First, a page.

logger -t GERALD "xmount done for NAS."
fi ; # if already ran
logger -t GERALD "$0 complete."

In case you find issues, check /tmp/messages.txt file on your WDTV Live for the relevant log messages to troubleshoot.

Monday, December 06, 2010

Video cable for Samsung Galaxy S

Disclaimer: Although this should just apply for any other SGS, this has been tested only on SGS Vibrant, India model.

If you didn't know how this cable looks, here it is. Note the 4 terminal stereo plug (stereo plug normally has only 3 terminals).

Although one can build a cable from scratch, it is usually cheaper or same to get a read-made cable like this, instead of trying to build our own cable with just the plugs. Ok, so what is there to be done if I get the ready-made cable -- the reason is that, all cables aren't compatible with SGS video output. This post anyway has all the info to build your own cable, if you are interested.

The common confusion that prevails in the forums is that some cables work and some don't; so how do we buy the right cable. The answer is that, you don't have to worry as long as the terminals are exactly these (ie., 4 pin stereo on one end, RCA on the other end). I had bought one such cable from ebay India for just Rs. 100. You can search for "Camcorder RCA cable" and you might end up on one such item.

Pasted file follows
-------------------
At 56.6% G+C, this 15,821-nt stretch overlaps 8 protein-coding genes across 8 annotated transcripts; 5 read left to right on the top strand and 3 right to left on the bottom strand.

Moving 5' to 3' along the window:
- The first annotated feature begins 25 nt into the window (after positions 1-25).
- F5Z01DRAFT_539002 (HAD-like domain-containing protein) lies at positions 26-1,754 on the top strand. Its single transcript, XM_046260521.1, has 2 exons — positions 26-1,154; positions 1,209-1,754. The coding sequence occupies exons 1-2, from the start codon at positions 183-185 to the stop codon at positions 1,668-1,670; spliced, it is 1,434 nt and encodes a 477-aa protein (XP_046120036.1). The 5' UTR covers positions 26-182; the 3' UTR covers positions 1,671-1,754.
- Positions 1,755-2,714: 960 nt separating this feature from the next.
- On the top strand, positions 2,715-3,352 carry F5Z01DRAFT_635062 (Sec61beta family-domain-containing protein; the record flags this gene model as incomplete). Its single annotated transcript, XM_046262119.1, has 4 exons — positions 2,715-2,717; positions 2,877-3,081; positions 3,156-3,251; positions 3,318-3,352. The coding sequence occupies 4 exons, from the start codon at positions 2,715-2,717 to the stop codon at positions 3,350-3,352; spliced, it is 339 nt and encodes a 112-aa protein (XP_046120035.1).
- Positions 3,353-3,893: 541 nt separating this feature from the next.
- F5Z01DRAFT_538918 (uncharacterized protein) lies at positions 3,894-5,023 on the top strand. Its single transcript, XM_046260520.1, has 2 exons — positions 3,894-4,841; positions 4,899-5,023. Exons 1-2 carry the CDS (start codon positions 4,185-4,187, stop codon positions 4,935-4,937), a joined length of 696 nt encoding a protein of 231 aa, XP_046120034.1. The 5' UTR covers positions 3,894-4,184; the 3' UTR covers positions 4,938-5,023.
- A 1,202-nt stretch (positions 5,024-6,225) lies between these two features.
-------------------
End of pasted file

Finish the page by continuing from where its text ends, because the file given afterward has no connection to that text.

If you get a camcorder cable, it most likely won't work. If it doesn't work in the normal configuration (ie., Yellow to Video, Red/White to Audio), try connecting the White to Video, and Yellow/Red to Audio. This should just work.


This is how a 4-terminal stereo plug looks. Lets name the terminals as T1..T4 as in figure. The camcorder cables send T4 to Video, but the SGS sends out video on T2. On Camcorder cables, T2 is the Left/Mono Audio (White) -- thus swapping that for Video works.

T1 is the Ground. As long as the ground is not changed, you should be able to convert any cable to be compatible with SGS video out. T1 usually gets in contact with the case/body of the device, so I would think it would be always ground on any such cables for consumer devices. I also don't see any reason for a cable to insert the video terminal between the two audio terminals. Going by these rules, it is most likely that, it is either T4 (T2, T3 are audio) or T2 (T3, T4 are audio) which is the video terminal.

If you have a multimeter, just connect this cable to your phone, turn on Video out on settings and measure the DC voltage (0-20V range) on each of the RCA plugs (make sure the phone isn't playing any audio). Only the video plug will sense a voltage of ~1.5V at this point. This should identify the video plug safely without having to try out various plugs on the TV directly.

To summarize, so you can build one if required. The SGS video output pin out is:

T1: Ground
T2: Video
T3: Left/Mono
T4: Right